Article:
In 1796, Hohenzollern became a General-Major and transferred to the Italian theater. During the Battle of Borghetto on 30 May, he rallied the defeated soldiers and mounted a counterattack on the French in Valeggio sul Mincio. This action won time for the army commander, Johann Beaulieu to organize an orderly retreat.[2] During the Castiglione campaign, he commanded a brigade in the column of Johann Mészáros.[3]

In the third relief attempt of the Siege of Mantua, Hohenzollern commanded the army’s advance guard. He led his troops in a hard-fought victory over Napoleon Bonaparte during the Second Battle of Bassano on 6 November.[4] At the Battle of Caldiero on 12 November, Bonaparte attacked Hohenzollern’s advance guard with two French divisions. Though initially outnumbered two-to-one, he managed to repulse repeated enemy attacks until Austrian reinforcements arrived and drove the French back into Verona.[5] He played a lesser role in the Battle of Arcole, after which the Austrians were forced to retreat. In April 1797, the Knight’s Cross of the Military Order of Maria Theresa was awarded to him.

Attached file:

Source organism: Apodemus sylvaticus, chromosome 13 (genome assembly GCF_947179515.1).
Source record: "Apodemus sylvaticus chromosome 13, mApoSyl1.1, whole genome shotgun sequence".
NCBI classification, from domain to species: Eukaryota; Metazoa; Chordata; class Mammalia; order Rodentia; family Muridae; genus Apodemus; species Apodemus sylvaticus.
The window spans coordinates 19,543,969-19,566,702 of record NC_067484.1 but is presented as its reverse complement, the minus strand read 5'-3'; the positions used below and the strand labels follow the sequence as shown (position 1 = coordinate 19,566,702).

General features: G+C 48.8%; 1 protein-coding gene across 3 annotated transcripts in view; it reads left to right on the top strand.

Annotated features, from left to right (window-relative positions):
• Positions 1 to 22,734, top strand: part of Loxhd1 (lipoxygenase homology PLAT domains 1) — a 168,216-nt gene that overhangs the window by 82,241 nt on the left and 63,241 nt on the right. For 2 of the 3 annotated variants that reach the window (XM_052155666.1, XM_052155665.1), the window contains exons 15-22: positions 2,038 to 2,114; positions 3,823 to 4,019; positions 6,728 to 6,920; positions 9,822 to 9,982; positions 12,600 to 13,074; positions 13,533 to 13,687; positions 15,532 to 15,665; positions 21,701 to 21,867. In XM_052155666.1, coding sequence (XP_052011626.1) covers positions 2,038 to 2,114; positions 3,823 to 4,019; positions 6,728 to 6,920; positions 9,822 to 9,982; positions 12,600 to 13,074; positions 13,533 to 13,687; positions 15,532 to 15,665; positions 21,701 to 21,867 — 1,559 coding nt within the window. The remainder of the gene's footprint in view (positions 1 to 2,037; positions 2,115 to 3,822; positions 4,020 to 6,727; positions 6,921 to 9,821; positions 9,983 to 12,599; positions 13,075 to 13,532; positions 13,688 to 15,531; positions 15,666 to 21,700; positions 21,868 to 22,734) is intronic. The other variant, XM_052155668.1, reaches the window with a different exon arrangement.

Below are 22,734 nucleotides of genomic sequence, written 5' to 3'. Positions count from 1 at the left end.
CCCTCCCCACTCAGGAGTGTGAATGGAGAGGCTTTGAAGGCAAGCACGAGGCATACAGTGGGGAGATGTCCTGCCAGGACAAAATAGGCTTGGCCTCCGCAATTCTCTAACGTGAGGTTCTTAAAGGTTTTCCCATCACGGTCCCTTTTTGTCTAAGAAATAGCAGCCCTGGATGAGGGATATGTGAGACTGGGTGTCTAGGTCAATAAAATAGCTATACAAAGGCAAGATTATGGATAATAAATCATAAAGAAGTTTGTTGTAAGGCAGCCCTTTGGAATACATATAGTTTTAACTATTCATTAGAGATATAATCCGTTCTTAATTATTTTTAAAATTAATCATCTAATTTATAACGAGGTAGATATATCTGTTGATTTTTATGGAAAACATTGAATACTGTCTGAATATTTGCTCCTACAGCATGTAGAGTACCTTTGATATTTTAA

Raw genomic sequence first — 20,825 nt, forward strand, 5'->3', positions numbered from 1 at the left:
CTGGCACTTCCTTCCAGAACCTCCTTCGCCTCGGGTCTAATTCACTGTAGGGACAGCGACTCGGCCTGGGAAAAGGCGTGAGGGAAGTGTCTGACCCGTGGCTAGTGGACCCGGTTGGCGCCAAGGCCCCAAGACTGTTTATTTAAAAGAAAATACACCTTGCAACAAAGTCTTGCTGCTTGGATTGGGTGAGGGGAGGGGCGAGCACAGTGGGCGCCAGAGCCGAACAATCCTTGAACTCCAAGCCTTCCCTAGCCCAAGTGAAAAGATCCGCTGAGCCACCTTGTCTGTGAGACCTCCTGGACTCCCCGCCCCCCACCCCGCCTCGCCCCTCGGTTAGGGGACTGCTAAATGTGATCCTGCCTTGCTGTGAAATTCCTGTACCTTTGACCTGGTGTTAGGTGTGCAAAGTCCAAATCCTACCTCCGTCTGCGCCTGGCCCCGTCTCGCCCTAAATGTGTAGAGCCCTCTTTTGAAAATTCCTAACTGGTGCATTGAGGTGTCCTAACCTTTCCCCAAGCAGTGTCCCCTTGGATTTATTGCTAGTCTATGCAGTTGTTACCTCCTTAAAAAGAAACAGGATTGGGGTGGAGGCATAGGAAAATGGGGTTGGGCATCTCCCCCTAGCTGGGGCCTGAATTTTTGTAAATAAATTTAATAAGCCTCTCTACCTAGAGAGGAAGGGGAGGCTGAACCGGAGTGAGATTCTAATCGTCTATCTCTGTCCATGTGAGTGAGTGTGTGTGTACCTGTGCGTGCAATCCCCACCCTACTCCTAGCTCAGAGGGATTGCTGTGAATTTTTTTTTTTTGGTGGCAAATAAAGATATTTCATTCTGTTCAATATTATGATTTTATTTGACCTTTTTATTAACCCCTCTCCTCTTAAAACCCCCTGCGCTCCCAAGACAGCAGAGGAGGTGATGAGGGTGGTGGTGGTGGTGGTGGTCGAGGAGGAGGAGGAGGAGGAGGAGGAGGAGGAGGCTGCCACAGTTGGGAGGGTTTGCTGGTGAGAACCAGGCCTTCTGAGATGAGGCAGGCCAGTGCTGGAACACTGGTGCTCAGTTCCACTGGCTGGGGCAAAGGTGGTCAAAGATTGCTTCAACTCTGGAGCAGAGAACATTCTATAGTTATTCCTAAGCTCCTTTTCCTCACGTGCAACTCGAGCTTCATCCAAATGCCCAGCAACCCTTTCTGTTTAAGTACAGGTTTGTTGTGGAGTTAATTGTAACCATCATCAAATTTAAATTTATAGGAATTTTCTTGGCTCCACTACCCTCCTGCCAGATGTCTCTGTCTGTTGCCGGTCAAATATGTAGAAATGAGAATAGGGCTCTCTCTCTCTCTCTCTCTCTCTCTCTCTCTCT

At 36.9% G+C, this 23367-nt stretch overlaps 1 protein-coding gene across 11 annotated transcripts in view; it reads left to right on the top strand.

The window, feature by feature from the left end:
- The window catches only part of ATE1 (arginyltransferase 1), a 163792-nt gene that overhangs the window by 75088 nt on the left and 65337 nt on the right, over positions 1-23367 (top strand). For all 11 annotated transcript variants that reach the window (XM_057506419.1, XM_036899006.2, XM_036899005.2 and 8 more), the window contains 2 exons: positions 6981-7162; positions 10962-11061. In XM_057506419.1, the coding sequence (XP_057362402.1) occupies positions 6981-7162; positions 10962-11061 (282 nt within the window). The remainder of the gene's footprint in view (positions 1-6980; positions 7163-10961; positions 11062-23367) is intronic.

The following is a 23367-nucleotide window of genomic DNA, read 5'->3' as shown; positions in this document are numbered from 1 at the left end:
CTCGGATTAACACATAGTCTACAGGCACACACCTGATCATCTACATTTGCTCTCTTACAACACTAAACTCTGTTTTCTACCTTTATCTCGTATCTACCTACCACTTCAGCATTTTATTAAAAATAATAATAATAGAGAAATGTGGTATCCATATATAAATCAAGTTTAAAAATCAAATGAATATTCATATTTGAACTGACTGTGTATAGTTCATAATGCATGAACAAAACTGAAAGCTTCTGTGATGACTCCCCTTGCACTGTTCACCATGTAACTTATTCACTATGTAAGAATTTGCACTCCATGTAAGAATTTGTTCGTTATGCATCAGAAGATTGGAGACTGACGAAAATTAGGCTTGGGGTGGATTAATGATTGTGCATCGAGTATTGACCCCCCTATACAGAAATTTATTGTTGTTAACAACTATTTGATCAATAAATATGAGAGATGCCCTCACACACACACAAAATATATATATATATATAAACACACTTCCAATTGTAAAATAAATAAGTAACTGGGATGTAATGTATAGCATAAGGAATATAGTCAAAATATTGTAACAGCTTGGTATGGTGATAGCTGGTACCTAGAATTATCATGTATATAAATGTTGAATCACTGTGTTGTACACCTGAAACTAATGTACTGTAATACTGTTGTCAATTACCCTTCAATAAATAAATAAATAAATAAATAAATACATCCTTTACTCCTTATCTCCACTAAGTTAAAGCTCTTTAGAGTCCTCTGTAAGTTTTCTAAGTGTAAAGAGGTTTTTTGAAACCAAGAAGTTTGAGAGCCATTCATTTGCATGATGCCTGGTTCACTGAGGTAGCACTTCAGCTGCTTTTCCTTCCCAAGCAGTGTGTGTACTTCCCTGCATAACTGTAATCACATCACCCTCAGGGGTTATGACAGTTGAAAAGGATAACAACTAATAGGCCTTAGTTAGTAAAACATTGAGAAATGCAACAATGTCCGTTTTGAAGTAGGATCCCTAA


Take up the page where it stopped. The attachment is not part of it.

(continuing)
War of the Second Coalition[edit]

During the War of the Second Coalition, Hohenzollern again served in Italy. He commanded a brigade under Pál Kray in a battle at Legnago on 26 March 1799.[6] He fought at the Battle of Magnano where he temporarily commanded a division.[7] He besieged the Milan citadel starting on 30 April and received its surrender on 24 May.[8] On 12 June, with 4,300 soldiers, he attempted to block Jacques MacDonald‘s much larger French force at the Battle of Modena but was defeated with heavy losses.[9] He also fought at the battles of Trebbia and Novi. He won promotion to Feldmarschal-Leutnant in October 1799.